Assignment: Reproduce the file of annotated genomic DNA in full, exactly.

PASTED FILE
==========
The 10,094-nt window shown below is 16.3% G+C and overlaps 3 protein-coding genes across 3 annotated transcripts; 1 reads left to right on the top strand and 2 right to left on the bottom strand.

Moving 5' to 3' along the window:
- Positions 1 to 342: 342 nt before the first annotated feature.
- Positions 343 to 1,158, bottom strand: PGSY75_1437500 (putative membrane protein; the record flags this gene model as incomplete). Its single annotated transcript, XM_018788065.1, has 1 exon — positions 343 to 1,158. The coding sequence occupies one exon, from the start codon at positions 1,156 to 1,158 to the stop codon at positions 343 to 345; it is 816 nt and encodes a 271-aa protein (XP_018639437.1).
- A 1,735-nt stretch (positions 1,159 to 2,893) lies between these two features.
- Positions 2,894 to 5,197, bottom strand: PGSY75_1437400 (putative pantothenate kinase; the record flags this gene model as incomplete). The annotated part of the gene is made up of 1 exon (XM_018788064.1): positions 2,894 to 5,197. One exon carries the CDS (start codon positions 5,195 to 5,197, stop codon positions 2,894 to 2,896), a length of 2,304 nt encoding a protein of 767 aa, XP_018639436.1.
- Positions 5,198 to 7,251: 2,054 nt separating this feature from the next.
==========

The 10,094-nt window shown below is 16.3% G+C and overlaps 3 protein-coding genes across 3 annotated transcripts; 1 reads left to right on the top strand and 2 right to left on the bottom strand.

Moving 5' to 3' along the window:
- Positions 1 to 342: 342 nt before the first annotated feature.
- Positions 343 to 1,158, bottom strand: PGSY75_1437500 (putative membrane protein; the record flags this gene model as incomplete). Its single annotated transcript, XM_018788065.1, has 1 exon — positions 343 to 1,158. The coding sequence occupies one exon, from the start codon at positions 1,156 to 1,158 to the stop codon at positions 343 to 345; it is 816 nt and encodes a 271-aa protein (XP_018639437.1).
- A 1,735-nt stretch (positions 1,159 to 2,893) lies between these two features.
- Positions 2,894 to 5,197, bottom strand: PGSY75_1437400 (putative pantothenate kinase; the record flags this gene model as incomplete). The annotated part of the gene is made up of 1 exon (XM_018788064.1): positions 2,894 to 5,197. One exon carries the CDS (start codon positions 5,195 to 5,197, stop codon positions 2,894 to 2,896), a length of 2,304 nt encoding a protein of 767 aa, XP_018639436.1.
- Positions 5,198 to 7,251: 2,054 nt separating this feature from the next.